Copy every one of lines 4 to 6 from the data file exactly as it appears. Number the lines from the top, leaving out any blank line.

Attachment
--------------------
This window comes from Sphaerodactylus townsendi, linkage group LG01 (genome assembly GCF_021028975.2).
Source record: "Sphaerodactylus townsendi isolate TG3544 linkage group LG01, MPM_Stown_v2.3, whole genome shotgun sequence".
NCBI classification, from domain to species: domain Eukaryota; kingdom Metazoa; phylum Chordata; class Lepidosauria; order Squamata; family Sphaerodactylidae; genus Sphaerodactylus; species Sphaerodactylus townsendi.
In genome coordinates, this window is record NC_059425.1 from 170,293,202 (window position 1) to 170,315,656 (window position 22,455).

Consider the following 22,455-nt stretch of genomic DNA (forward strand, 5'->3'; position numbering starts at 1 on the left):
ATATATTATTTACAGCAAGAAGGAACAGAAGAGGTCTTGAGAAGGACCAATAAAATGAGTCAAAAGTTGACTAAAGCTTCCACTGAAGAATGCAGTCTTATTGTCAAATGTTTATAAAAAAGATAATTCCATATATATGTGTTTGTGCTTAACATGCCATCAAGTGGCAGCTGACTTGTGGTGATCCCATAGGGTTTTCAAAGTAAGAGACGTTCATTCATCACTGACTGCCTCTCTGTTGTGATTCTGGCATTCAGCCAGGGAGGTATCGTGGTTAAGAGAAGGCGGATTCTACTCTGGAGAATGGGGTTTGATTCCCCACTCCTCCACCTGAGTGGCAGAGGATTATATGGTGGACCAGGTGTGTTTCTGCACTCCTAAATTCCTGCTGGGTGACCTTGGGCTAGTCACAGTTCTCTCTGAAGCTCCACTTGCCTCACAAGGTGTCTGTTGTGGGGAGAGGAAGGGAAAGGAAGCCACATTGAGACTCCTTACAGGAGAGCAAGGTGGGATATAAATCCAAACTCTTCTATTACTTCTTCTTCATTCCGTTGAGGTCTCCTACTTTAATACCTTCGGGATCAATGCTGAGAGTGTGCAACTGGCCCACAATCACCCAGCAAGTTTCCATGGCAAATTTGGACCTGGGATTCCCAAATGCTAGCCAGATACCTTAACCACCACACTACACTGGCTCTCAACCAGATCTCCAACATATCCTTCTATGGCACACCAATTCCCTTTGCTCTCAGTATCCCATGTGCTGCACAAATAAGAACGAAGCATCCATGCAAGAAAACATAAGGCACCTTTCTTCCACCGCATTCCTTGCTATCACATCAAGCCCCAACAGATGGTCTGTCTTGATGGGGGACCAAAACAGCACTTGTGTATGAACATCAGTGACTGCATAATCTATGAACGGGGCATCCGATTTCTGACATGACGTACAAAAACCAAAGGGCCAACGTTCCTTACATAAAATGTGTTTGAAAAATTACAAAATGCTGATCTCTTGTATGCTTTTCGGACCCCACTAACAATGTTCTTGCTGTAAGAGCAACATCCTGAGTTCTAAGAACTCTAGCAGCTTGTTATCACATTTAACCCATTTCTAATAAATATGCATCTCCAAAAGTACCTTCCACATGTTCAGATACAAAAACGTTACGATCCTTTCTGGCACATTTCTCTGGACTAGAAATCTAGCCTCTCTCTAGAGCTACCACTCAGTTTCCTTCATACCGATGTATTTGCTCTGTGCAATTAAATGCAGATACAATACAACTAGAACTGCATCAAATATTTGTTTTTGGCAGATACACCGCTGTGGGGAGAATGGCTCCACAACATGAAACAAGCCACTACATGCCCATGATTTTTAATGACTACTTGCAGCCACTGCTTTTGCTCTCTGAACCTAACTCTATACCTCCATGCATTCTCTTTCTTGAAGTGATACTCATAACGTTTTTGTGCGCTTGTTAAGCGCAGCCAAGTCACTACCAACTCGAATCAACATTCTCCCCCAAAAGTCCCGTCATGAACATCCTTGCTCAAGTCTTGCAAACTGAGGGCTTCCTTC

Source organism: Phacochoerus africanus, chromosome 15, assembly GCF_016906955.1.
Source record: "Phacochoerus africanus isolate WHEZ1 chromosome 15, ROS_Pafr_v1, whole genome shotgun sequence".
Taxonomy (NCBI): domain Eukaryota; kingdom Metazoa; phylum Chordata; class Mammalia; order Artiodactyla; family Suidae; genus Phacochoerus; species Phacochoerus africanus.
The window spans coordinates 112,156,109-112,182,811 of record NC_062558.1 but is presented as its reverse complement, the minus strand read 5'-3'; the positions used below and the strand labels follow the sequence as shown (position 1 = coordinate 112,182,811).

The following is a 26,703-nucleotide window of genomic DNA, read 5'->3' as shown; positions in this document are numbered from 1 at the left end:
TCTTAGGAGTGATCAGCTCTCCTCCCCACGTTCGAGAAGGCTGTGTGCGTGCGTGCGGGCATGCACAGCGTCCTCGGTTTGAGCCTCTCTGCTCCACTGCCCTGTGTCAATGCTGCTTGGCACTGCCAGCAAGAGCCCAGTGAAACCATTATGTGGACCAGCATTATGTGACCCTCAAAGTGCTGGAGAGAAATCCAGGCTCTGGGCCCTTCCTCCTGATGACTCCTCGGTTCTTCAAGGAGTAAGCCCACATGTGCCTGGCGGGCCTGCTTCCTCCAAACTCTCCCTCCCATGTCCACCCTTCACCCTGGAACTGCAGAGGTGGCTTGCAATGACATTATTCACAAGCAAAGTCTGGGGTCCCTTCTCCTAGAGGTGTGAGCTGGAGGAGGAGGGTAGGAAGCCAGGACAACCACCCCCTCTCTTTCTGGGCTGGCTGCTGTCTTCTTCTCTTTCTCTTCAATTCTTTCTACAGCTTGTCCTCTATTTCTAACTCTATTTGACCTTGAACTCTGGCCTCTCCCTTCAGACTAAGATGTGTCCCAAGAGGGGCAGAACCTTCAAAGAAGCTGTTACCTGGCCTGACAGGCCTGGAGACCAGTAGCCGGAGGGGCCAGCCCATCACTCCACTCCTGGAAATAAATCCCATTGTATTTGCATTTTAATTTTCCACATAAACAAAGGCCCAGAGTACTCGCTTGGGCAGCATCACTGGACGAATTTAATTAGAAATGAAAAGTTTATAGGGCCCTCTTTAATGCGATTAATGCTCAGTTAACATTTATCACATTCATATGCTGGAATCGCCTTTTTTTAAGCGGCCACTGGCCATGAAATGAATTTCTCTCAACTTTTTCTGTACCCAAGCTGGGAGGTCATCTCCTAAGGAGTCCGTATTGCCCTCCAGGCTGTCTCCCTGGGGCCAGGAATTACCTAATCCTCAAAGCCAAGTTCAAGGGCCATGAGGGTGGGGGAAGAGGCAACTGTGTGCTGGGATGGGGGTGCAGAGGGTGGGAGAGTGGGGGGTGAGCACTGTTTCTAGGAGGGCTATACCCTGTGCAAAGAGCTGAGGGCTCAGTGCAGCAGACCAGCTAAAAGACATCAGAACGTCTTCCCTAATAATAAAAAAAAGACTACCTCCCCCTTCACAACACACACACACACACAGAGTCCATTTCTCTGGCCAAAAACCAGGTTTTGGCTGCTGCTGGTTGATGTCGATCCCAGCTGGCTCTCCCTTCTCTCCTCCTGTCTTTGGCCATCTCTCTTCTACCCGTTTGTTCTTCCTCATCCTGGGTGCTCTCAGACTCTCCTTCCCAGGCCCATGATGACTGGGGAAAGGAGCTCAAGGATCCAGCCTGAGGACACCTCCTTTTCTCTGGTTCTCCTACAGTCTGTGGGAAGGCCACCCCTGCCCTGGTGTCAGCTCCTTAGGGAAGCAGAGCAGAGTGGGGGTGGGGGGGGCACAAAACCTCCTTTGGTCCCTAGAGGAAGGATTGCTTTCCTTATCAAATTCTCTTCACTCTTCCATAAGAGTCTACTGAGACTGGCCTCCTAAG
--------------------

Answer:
In genome coordinates, this window is record NC_059425.1 from 170,293,202 (window position 1) to 170,315,656 (window position 22,455).

Consider the following 22,455-nt stretch of genomic DNA (forward strand, 5'->3'; position numbering starts at 1 on the left):
ATATATTATTTACAGCAAGAAGGAACAGAAGAGGTCTTGAGAAGGACCAATAAAATGAGTCAAAAGTTGACTAAAGCTTCCACTGAAGAATGCAGTCTTATTGTCAAATGTTTATAAAAAAGATAATTCCATATATATGTGTTTGTGCTTAACATGCCATCAAGTGGCAGCTGACTTGTGGTGATCCCATAGGGTTTTCAAAGTAAGAGACGTTCATTCATCACTGACTGCCTCTCTGTTGTGATTCTGGCATTCAGCCAGGGAGGTATCGTGGTTAAGAGAAGGCGGATTCTACTCTGGAGAATGGGGTTTGATTCCCCACTCCTCCACCTGAGTGGCAGAGGATTATATGGTGGACCAGGTGTGTTTCTGCACTCCTAAATTCCTGCTGGGTGACCTTGGGCTAGTCACAGTTCTCTCTGAAGCTCCACTTGCCTCACAAGGTGTCTGTTGTGGGGAGAGGAAGGGAAAGGAAGCCACATTGAGACTCCTTACAGGAGAGCAAGGTGGGATATAAATCCAAACTCTTCTATTACTTCTTCTTCATTCCGTTGAGGTCTCCTACTTTAATACCTTCGGGATCAATGCTGAGAGTGTGCAACTGGCCCACAATCACCCAGCAAGTTTCCATGGCAAATTTGGACCTGGGATTCCCAAATGCTAGCCAGATACCTTAACCACCACACTACACTGGCTCTCAACCAGATCTCCAACATATCCTTCTATGGCACACCAATTCCCTTTGCTCTCAGTATCCCATGTGCTGCACAAATAAGAACGAAGCATCCATGCAAGAAAACATAAGGCACCTTTCTTCCACCGCATTCCTTGCTATCACATCAAGCCCCAACAGATGGTCTGTCTTGATGGGGGACCAAAACAGCACTTGTGTATGAACATCAGTGACTGCATAATCTATGAACGGGGCATCCGATTTCTGACATGACGTACAAAAACCAAAGGGCCAACGTTCCTTACATAAAATGTGTTTGAAAAATTACAAAATGCTGATCTCTTGTATGCTTTTCGGACCCCACTAACAATGTTCTTGCTGTAAGAGCAACATCCTGAGTTCTAAGAACTCTAGCAGCTTGTTATCACATTTAACCCATTTCTAATAAATATGCATCTCCAAAAGTACCTTCCACATGTTCAGATACAAAAACGTTACGATCCTTTCTGGCACATTTCTCTGGACTAGAAATCTAGCCTCTCTCTAGAGCTACCACTCAGTTTCCTTCATACCGATGTATTTGCTCTGTGCAATTAAATGCAGATACAATACAACTAGAACTGCATCAAATATTTGTTTTTGGCAGATACACCGCTGTGGGGAGAATGGCTCCACAACATGAAACAAGCCACTACATGCCCATGATTTTTAATGACTACTTGCAGCCACTGCTTTTGCTCTCTGAACCTAACTCTATACCTCCATGCATTCTCTTTCTTGAAGTGATACTCATAACGTTTTTGTGCGCTTGTTAAGCGCAGCCAAGTCACTACCAACTCGAATCAACATTCTCCCCCAAAAGTCCCGTCATGAACATCCTTGCTCAAGTCTTGCAAACTGAGGGCTTCCTTC